Seattle Fall Arts Preview: Inside the New Burke Museum

The new Burke Museum of Natural History and Culture invites visitors to interact with the cultures and objects that document our world
| FROM THE PRINT EDITION |
 
 
Rendering of the new Burke Museum’s lively lower lobby

This article appears in print in the September 2019 issue as part of the Fall Arts PreviewClick here to subscribe.

Stuffy corridors. Closed doors. Dated histories. Hidden drawers. The Burke Museum of Natural History and Culture is betting the farm—or rather, its ultramodern $99 million Olson Kundig–designed facility, scheduled to open October 12—that visitors are ready for a new way to engage with the natural and cultural sciences.

It’s all part of the institution’s new guiding principle to “turn the museum inside out,” and to foster a more robust conversation between the public and the experts about what the museum’s 16 million objects—from fossils and dinosaur bones to cultural items, such as weapons, tools and canoes from native communities—say about us today. “Our cultural collections are part of living cultures,” says Alaina Fuld, the Burke’s director of external affairs. Descendants of those cultures, she says, can add “voice, perspective, and help inform the history of the objects.”


Rendering of the new Burke Museum's modernized southeast entrance. Courtesy of Olson Kundig

It’s a transformation that has altered both the physical and cultural imprints of the Burke, which is the state’s oldest museum, founded in 1885 by a group of young naturalists. The new Burke has been more than a decade in the making, beginning with its ambitious fundraising campaign in 2008.

On the logistical end, the building that formerly housed the museum’s collection was an overcrowded ’60s-era facility with outdated or nonexistent seismic, security and climate features that could no longer serve the museum’s growing collection of artifacts, fossils and cultural treasures. (That building was razed in April, and its footprint has been incorporated into the new design as a parking lot and multiuse space.) The new Burke, which neighbors the former site in the northwest corner of the University of Washington campus, is 113,000 square feet, adding 66 percent more space, along with modern environmental controls to safeguard and accommodate the museum’s still-expanding physical collection. That collection is spread out over four sprawling floors, which also house research labs, classrooms, storage rooms, work offices, galleries and permanent exhibit space.

To have a cultural impact, transparency was key. “Museums can’t expect the public to support them if they don’t show the value to them,” Fuld says. To fulfill this, much of the new Burke is made of glass: oversize windows, skylights and glass-walled work spaces ensure visitors will always be able to see “end to end and top to bottom,” notes Fuld.

Museum curators, who are members of the University of Washington faculty, will be at work in those offices and labs throughout the day, and a team of 125 new trained volunteers will help interpret what visitors are seeing, whether in the specimen preparation room or the fossil preparation workroom, where paleontologists carefully remove rock from dinosaur bones. Along with the Burke’s growing online database, which is free for anyone to access, a new tier of educational workshops and programs will offer more opportunities for learning.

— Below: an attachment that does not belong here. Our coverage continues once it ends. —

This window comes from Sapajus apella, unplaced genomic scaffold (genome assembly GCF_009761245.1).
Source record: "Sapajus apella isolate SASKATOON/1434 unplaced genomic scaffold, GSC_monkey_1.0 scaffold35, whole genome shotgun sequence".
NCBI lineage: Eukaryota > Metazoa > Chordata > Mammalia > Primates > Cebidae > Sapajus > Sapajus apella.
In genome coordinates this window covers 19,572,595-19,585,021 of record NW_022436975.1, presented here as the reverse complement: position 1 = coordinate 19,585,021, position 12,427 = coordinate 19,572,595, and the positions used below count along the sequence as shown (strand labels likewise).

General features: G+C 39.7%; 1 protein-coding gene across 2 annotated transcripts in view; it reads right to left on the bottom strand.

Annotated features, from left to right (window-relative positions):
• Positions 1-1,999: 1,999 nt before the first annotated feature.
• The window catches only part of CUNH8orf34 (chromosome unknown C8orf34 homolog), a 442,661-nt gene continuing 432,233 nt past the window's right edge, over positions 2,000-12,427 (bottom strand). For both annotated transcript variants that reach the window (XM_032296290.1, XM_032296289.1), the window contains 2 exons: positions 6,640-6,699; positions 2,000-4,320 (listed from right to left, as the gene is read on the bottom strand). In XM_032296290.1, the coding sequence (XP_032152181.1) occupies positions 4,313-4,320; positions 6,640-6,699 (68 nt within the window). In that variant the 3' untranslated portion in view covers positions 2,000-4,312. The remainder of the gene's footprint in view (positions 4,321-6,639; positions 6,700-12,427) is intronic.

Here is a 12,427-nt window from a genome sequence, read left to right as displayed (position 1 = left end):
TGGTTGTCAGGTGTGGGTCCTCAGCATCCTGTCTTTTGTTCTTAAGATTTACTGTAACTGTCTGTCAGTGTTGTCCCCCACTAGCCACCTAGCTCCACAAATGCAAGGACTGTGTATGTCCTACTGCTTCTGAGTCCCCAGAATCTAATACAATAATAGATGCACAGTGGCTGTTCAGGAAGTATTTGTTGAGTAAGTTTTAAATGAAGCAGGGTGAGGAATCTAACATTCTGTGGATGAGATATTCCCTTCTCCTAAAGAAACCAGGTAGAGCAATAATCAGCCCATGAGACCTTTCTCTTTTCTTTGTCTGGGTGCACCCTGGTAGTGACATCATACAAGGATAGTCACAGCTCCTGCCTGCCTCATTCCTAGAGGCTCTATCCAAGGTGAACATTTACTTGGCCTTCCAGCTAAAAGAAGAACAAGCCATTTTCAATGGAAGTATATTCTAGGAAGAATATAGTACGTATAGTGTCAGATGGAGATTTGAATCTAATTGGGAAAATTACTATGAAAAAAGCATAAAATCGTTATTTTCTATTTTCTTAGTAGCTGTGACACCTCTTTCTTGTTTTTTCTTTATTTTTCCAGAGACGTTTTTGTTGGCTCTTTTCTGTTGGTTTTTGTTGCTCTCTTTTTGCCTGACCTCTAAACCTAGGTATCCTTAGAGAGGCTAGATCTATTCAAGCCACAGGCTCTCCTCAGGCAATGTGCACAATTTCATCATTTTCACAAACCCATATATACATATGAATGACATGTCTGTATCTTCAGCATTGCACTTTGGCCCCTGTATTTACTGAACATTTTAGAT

Art will be another cornerstone of the new museum. A bronze and glass Salish welcome figure, created by a team of artists led by Brian Perry, with Anthony Jones, Preston Singletary and David Franklin, greets visitors upon entry. Indigenous artists can apply for residencies to work with the collections for their projects. Rotating and permanent exhibits by contemporary native artists, whose communities are represented by many of the museum’s artifacts, will fill the two arts and culture galleries on the first floor. The inaugural exhibit features the work of six indigenous female artists, created in response to specific objects in the collection. Two of those artists, Alison Marks and RYAN! Feddersen, have presented permanent works to the museum: Marks’ vinyl mural “The Troll II” and Feddersen’s three-story graphic interior mural “Synecdoche,” which runs along the east-facing wall.


A sampling of Burke’s ancient artifacts, which will have more space and improved climate controls for storage. Photo by Hayley Young

Ironically, when the new Burke opens, it will debut at a time of rising science denialism, when some doubt the efficacy of vaccines, and others dispute evidence of climate change. The museum’s success will surely depend on its ability to deliver on its promise to invite and encourage discovery, to nurture the curiosity, wonder and awe that could turn into a lifelong passion, and to activate the need to protect and preserve our natural and cultural heritage. Even as the Burke grows, there’s still plenty of room left for that.

The new Burke Museum of Natural History and Culture (206.543.7907) opens to the public on Saturday, October 12, with grand-opening events running through Indigenous Peoples’ Day on Monday, October 14. Tickets will go on sale September 3.

Coming Soon
The Asian Art Museum plans a grand reopening of its own
The long-awaited $54 million expansion and renovation of the Asian Art Museum, underway since the beginning of 2017, will usher in a new era for the historic 1933 Art Deco building. At press time, the reopening was scheduled for November.

Among the upgrades: a new glass lobby; new climate and seismic controls to better protect the facility’s priceless antiquities; more classroom and gallery space to further understanding of the collection; and improved accessibility features, from upgraded ADA access to a new freight elevator and an improved loading dock.

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